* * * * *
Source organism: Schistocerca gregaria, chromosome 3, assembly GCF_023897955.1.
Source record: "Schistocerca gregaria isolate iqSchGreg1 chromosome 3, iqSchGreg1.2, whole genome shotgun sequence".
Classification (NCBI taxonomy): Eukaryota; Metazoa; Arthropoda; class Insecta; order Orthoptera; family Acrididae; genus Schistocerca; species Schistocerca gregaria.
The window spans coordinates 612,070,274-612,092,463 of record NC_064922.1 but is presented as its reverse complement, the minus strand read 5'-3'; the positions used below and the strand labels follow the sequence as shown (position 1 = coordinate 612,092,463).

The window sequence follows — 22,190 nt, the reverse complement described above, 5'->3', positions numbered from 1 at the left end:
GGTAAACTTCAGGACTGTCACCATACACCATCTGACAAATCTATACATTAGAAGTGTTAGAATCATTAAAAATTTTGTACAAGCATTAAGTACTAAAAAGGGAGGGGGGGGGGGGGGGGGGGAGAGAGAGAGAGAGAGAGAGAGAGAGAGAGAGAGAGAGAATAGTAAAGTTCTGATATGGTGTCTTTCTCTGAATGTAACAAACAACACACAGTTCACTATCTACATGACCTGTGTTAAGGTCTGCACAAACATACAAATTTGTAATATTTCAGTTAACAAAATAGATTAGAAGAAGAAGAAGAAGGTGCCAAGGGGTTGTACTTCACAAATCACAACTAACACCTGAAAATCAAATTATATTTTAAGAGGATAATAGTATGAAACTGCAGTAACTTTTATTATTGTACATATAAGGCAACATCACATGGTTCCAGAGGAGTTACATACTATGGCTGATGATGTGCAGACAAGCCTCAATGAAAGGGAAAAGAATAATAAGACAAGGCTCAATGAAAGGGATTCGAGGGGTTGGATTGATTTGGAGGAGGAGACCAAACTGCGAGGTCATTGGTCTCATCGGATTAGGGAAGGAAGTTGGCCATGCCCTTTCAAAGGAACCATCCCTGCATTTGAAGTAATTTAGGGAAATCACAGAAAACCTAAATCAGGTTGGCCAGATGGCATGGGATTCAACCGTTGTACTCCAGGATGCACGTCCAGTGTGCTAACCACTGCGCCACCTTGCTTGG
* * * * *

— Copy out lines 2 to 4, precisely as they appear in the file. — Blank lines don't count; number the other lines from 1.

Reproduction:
Source record: "Schistocerca gregaria isolate iqSchGreg1 chromosome 3, iqSchGreg1.2, whole genome shotgun sequence".
Classification (NCBI taxonomy): Eukaryota; Metazoa; Arthropoda; class Insecta; order Orthoptera; family Acrididae; genus Schistocerca; species Schistocerca gregaria.
The window spans coordinates 612,070,274-612,092,463 of record NC_064922.1 but is presented as its reverse complement, the minus strand read 5'-3'; the positions used below and the strand labels follow the sequence as shown (position 1 = coordinate 612,092,463).